The world nickel market has gone through tremendous upheaval in recent years with strong government intervention and consequent price action leading to price volatility and supply woes. Speculative positioning has exacerbated the situation.

Following the ban on ore exports imposed by Indonesia in January 2014, speculative funds propelled nickel prices closer to $20,000 a tonne, up nearly 50 per cent from the pre-ban levels. However, a combination of factors resulted in prices sliding to pre-ban levels. These included large inventory of Indonesian nickel ore created by China and a surge in Philippines ore exports.

Contrary to earlier expectation, there has been no supply shortage. Sensing the evolving market fundamentals, funds booked profit and prices fell sharply to pre-ban levels. A fall in stainless steel demand put additional downward pressure on nickel prices. A recovery in nickel prices has been delayed due to overhang of stocks. Prices are currently around $13,500/tonne – well below the $18,000 levels seen a year ago.

What are the price prospects for nickel in the second half of this year and into 2016? From a medium-term supply perspective, it is important to remember that the current market conditions are sure to deter investment until prices recover. Failure of some major greenfield projects as well as massive rise in cost of production outside of China has discouraged fresh investment.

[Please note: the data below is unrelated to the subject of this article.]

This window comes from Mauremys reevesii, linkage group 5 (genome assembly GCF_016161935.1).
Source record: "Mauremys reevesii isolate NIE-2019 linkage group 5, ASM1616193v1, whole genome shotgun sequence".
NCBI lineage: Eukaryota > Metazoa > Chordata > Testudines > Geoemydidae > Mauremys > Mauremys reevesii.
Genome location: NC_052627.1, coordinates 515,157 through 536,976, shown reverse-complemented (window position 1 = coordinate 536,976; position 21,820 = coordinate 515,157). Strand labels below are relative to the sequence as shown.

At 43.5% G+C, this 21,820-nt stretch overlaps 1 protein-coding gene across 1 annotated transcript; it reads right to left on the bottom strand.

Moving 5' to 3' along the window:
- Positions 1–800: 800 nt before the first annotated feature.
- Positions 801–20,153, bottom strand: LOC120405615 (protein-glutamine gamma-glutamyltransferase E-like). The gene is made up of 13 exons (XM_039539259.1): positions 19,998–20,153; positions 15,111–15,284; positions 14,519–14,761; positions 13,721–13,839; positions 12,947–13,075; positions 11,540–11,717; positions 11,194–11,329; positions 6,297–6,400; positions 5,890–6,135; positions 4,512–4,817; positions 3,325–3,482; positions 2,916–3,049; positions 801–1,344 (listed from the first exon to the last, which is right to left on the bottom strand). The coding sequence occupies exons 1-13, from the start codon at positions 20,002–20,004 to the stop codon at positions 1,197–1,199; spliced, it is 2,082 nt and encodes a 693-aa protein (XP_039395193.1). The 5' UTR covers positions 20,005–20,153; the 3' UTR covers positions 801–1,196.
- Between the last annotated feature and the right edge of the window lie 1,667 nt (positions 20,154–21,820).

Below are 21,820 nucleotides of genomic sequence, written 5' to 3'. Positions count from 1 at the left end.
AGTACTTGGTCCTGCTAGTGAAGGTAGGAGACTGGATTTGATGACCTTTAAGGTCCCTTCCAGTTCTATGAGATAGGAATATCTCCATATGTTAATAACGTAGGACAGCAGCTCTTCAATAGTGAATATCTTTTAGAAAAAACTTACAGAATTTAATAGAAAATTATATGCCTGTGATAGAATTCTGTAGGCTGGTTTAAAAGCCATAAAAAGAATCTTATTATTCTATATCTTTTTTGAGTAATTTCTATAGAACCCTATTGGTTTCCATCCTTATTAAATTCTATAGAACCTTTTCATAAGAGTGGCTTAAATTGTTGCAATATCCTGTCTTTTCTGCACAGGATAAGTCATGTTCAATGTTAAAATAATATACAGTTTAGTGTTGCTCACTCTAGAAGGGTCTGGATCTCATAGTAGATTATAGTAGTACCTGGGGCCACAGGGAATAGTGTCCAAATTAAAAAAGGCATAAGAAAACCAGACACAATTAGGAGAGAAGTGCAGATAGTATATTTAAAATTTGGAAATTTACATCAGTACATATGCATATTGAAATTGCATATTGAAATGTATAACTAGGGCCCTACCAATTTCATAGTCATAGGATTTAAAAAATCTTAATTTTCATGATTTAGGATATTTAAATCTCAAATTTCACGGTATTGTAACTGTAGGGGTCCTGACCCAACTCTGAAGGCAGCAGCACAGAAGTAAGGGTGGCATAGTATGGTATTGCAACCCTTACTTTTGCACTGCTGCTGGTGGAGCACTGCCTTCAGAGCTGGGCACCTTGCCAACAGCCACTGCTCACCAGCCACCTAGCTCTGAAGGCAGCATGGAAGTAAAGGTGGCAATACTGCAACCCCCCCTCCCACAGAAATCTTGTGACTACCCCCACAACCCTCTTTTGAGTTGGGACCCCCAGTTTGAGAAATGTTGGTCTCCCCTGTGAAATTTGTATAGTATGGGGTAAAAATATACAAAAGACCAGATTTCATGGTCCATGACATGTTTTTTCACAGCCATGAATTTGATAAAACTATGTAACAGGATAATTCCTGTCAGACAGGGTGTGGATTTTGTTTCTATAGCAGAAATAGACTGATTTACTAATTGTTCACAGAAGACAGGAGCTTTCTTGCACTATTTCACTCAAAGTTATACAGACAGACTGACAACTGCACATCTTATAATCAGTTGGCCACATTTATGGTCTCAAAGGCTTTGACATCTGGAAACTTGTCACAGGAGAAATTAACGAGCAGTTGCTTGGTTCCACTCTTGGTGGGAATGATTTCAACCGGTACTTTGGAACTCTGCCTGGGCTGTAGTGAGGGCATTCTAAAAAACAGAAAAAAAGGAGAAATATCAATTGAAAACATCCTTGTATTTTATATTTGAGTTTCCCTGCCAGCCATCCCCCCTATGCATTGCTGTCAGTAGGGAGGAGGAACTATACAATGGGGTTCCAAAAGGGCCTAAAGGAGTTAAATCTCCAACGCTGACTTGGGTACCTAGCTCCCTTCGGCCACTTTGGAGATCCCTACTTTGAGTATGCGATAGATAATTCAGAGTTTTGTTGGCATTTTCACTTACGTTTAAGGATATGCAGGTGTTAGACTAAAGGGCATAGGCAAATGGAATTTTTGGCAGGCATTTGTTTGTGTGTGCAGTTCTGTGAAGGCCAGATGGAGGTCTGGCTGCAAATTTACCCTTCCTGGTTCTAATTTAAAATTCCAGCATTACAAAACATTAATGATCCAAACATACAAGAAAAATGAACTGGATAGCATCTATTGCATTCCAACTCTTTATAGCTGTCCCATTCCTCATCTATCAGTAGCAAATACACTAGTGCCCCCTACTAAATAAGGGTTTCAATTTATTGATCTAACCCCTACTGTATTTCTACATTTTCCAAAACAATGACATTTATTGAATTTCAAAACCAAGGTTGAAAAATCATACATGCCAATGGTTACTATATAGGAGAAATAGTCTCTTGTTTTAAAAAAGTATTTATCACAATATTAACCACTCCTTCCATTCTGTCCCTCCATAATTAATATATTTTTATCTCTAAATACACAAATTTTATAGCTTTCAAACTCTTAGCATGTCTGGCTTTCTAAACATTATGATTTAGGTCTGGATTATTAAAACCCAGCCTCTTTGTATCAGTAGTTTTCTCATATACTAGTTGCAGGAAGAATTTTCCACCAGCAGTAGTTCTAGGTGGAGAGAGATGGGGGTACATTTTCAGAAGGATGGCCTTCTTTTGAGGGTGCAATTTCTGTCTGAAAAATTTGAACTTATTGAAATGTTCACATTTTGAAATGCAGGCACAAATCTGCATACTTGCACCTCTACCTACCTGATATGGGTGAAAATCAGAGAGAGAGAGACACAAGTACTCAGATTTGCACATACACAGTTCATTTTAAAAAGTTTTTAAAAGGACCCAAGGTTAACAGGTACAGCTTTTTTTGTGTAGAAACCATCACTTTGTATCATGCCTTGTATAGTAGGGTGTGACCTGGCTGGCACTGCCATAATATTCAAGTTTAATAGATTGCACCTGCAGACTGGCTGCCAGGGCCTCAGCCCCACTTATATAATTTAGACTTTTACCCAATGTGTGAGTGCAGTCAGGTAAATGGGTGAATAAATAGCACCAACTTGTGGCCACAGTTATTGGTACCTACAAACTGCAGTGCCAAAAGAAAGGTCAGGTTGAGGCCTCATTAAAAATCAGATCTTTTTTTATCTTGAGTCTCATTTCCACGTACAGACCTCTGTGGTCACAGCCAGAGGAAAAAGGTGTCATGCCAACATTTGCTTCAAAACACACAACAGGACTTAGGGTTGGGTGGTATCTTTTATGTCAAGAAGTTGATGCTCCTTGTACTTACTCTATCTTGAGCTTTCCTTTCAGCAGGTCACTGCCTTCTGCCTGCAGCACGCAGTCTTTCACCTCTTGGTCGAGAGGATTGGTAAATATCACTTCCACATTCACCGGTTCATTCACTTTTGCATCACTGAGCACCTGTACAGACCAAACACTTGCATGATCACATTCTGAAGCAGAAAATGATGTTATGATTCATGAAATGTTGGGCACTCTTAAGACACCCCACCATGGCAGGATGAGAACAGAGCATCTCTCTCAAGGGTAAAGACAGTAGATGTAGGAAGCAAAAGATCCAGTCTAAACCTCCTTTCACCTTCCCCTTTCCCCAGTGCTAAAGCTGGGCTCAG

Experts point out that the marginal cash cost of producing nickel will be as high as $20,000. In other words, prices will find support at well above the marginal cash cost of production. On current reckoning, nickel is expected to gradually move into a structural deficit sometime next year pushing prices higher out to the year 2020. Currently, there are not enough large-scale projects to meet expected demand growth.

While the supply side projections point to gradually emerging tightness and potential for rising prices, the demand side is tough to gauge. The future of nickel demand, and hence prices, is inevitably tied to the future of the Chinese stainless steel industry. There is already a perceptible shift from investment-driven growth model to a more sustainable model based on consumption and innovation.

Some analysts claim that there is a significant degree of uncertainty for market balances and nickel prices in the years ahead. If demand expectations remain tepid, then prices will be trapped in the $14,000-15,000 a tonne range. As in many other cases, China holds the key to future price movements of nickel.